On May 20, President Donald Trump landed in Riyadh for the first stop of his nine-day Middle East and European tour. Many hoped that the president’s long-awaited trip would clarify his administration’s approach to the Middle East. As expected, the most important developments involved a $110 billion arms deal, anti-Iranian rhetoric and plans to establish an “Arab NATO.”

As another major player in the Middle East, Russia has a constant interest in U.S. activity in the region. Moscow understands that the Trump administration’s policies are still developing, and carefully watched his Middle East tour.

Designing a New Regional Security System

Russia’s most pressing concern is determining what the American and Saudi policies toward Syria and Iran will be. For now, it seems that the United States wants to allay Saudi Arabia’s concerns about Iran’s regional ambitions. The historic arms deal sends a clear message of support and could enhance Saudi military capacity and their role in the region while scaling back direct U.S. involvement. Washington, it seems, hopes a Saudi-led security alliance will be able to confront most major security issues in the Middle East. This might well make Saudi Arabia more predictable and manageable in its moves in the region.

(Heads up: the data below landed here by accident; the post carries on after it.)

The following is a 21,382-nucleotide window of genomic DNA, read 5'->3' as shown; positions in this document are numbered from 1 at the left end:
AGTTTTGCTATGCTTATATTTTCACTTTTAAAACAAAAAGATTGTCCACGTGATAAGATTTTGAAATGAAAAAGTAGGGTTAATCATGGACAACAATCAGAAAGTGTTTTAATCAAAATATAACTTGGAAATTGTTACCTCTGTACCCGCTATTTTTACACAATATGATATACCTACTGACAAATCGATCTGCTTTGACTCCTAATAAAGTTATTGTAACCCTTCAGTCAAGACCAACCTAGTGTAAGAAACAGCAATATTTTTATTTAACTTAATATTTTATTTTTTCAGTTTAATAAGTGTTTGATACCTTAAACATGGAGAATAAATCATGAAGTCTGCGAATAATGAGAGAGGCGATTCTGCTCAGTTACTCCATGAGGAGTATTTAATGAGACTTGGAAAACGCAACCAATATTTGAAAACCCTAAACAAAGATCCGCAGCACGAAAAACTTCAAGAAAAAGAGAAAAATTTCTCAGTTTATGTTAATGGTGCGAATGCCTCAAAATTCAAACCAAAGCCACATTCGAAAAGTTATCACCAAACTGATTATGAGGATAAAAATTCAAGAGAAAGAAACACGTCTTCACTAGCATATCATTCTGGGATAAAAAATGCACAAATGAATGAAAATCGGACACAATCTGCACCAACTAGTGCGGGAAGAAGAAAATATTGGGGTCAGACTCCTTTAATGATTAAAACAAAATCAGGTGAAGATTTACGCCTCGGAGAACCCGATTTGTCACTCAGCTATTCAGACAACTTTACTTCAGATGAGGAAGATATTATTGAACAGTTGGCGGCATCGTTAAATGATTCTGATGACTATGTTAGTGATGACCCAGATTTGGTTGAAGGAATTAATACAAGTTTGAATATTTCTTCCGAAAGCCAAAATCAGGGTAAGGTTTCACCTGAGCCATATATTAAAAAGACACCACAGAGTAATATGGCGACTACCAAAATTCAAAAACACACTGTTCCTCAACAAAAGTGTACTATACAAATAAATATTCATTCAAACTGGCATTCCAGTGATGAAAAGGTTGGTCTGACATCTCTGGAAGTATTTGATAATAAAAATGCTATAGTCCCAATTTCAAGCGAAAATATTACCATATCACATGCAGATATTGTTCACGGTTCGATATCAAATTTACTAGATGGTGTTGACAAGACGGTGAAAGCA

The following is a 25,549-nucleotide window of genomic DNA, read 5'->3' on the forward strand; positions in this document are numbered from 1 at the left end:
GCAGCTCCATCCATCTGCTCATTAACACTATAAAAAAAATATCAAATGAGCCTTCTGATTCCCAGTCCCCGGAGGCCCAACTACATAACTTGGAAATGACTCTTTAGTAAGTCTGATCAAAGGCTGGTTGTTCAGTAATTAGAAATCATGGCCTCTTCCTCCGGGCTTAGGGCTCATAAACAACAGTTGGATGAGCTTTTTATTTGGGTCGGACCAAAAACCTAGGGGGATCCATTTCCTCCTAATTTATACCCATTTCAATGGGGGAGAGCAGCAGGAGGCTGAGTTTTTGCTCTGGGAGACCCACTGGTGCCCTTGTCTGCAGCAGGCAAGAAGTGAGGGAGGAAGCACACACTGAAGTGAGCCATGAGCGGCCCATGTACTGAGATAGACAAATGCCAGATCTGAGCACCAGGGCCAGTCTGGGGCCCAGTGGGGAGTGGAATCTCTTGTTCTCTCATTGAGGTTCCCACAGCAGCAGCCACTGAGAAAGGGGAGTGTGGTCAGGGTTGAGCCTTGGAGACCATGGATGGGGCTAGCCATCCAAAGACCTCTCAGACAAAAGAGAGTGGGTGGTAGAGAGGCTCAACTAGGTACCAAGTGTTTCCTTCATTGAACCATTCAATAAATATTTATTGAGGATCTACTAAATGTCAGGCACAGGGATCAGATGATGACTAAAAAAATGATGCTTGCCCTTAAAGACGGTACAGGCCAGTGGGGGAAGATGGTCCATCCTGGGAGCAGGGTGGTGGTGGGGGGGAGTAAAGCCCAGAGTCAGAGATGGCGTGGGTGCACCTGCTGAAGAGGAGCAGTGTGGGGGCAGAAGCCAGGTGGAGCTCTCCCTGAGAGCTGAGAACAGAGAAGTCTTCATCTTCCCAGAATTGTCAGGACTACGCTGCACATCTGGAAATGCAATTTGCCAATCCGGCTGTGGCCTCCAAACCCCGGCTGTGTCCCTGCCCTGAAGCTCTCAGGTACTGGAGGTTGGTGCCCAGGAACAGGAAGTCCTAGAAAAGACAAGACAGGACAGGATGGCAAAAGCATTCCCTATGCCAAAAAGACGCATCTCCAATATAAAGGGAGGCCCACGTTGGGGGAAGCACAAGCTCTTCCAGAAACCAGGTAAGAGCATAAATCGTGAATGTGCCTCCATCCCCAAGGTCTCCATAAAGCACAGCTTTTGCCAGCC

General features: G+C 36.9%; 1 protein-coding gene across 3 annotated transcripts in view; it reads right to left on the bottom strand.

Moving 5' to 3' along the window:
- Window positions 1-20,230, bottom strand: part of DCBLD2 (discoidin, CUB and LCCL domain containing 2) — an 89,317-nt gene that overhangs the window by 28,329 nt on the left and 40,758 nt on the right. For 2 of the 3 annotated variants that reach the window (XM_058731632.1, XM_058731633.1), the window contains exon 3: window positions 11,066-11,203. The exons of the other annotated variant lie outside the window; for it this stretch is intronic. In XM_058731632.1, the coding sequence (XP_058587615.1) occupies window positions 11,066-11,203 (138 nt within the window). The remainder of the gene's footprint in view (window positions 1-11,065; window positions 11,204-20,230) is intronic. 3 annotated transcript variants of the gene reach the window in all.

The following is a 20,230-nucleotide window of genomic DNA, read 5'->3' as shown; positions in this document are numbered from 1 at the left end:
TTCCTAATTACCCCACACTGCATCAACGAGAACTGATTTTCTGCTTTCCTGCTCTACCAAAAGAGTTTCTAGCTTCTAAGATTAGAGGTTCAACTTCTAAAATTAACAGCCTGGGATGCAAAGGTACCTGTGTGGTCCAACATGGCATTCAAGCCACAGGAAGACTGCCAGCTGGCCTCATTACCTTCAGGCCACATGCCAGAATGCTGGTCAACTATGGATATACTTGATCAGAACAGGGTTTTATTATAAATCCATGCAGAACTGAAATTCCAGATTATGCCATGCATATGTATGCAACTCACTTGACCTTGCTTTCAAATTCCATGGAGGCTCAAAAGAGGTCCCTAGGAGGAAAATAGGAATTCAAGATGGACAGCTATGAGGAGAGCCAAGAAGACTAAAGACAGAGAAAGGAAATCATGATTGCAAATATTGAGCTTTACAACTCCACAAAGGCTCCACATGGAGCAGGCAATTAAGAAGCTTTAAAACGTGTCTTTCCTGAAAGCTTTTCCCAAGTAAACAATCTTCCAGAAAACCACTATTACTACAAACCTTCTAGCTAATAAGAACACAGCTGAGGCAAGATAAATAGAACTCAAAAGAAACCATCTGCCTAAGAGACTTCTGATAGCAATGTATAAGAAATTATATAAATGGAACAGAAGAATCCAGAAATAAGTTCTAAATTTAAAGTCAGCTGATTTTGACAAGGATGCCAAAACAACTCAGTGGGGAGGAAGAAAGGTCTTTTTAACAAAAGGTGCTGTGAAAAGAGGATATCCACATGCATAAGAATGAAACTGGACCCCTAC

Such an approach has dubious consequences for Russia. It mirrors their own approach to the region: creating a network of partners in the Middle East that will help ensure Russian interests and address regional issues without significant or direct Russian involvement. Successful execution of this strategy is essential to the future of Russian Middle East policy, as it cannot afford—economically or politically—to increase its involvement in the region indefinitely. Although Russia cannot likely build a better system of regional proxies than the United States, it will continue to try.

One of Moscow’s primary goals is to counterbalance Saudi influence in the region. To do so, it is building its own coalition, supporting Iran in particular, and trying to foster constructive relations with Turkey. However, its support of Iran must be tempered: Russia needs a strong enough Iran to keep the regional balance of power in its favor, but it also needs a strong enough Saudi Arabia to keep Iran in check. For this reason, after the U.S.-Saudi arms deal, Russia will likely increase its military support for Iran.

Anti-Iranian Rhetoric Effect on Russia

During his ‘Islam speech’ in Riyadh on May 21, Trump depicted Iran as the main culprit in the rise of terrorism, and the spread of instability in the Middle East. Trump mentioned Iran 11 times in the context of security threats, while only mentioning ISIS five times and al-Qaeda three times. Moreover, Trump equated groups like Hezbollah and Hamas—who receive material support from Iran—to ISIS and al-Qaeda. This made it quite clear that the Trump administration sees Iran as the region’s main challenge, a view that could contribute to the continuation of sectarian confrontation in the Middle East.